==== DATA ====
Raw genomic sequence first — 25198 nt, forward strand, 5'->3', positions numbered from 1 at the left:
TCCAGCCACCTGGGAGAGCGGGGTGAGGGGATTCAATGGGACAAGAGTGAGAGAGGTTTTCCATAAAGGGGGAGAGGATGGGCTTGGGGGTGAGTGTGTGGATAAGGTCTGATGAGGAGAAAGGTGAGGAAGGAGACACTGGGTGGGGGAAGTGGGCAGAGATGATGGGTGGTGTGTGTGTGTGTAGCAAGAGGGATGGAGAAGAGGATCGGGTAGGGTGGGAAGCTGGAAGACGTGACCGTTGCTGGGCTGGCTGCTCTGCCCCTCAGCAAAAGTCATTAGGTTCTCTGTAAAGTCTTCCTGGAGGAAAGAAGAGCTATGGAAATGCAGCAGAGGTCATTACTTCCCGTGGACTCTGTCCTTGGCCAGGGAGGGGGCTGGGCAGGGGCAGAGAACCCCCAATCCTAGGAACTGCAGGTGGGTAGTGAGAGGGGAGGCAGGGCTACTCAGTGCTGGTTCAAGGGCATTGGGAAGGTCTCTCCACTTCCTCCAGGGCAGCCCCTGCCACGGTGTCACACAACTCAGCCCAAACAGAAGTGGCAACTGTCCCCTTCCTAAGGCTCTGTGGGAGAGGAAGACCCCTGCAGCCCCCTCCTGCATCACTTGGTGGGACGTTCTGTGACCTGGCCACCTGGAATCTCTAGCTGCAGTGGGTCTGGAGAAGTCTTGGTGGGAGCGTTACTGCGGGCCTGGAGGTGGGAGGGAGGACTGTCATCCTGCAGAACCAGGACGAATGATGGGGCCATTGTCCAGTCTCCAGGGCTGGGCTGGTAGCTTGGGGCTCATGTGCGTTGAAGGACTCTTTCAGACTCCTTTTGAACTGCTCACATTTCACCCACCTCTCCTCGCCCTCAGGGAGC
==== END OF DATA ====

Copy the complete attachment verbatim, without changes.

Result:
Raw genomic sequence first — 25198 nt, forward strand, 5'->3', positions numbered from 1 at the left:
TCCAGCCACCTGGGAGAGCGGGGTGAGGGGATTCAATGGGACAAGAGTGAGAGAGGTTTTCCATAAAGGGGGAGAGGATGGGCTTGGGGGTGAGTGTGTGGATAAGGTCTGATGAGGAGAAAGGTGAGGAAGGAGACACTGGGTGGGGGAAGTGGGCAGAGATGATGGGTGGTGTGTGTGTGTGTAGCAAGAGGGATGGAGAAGAGGATCGGGTAGGGTGGGAAGCTGGAAGACGTGACCGTTGCTGGGCTGGCTGCTCTGCCCCTCAGCAAAAGTCATTAGGTTCTCTGTAAAGTCTTCCTGGAGGAAAGAAGAGCTATGGAAATGCAGCAGAGGTCATTACTTCCCGTGGACTCTGTCCTTGGCCAGGGAGGGGGCTGGGCAGGGGCAGAGAACCCCCAATCCTAGGAACTGCAGGTGGGTAGTGAGAGGGGAGGCAGGGCTACTCAGTGCTGGTTCAAGGGCATTGGGAAGGTCTCTCCACTTCCTCCAGGGCAGCCCCTGCCACGGTGTCACACAACTCAGCCCAAACAGAAGTGGCAACTGTCCCCTTCCTAAGGCTCTGTGGGAGAGGAAGACCCCTGCAGCCCCCTCCTGCATCACTTGGTGGGACGTTCTGTGACCTGGCCACCTGGAATCTCTAGCTGCAGTGGGTCTGGAGAAGTCTTGGTGGGAGCGTTACTGCGGGCCTGGAGGTGGGAGGGAGGACTGTCATCCTGCAGAACCAGGACGAATGATGGGGCCATTGTCCAGTCTCCAGGGCTGGGCTGGTAGCTTGGGGCTCATGTGCGTTGAAGGACTCTTTCAGACTCCTTTTGAACTGCTCACATTTCACCCACCTCTCCTCGCCCTCAGGGAGC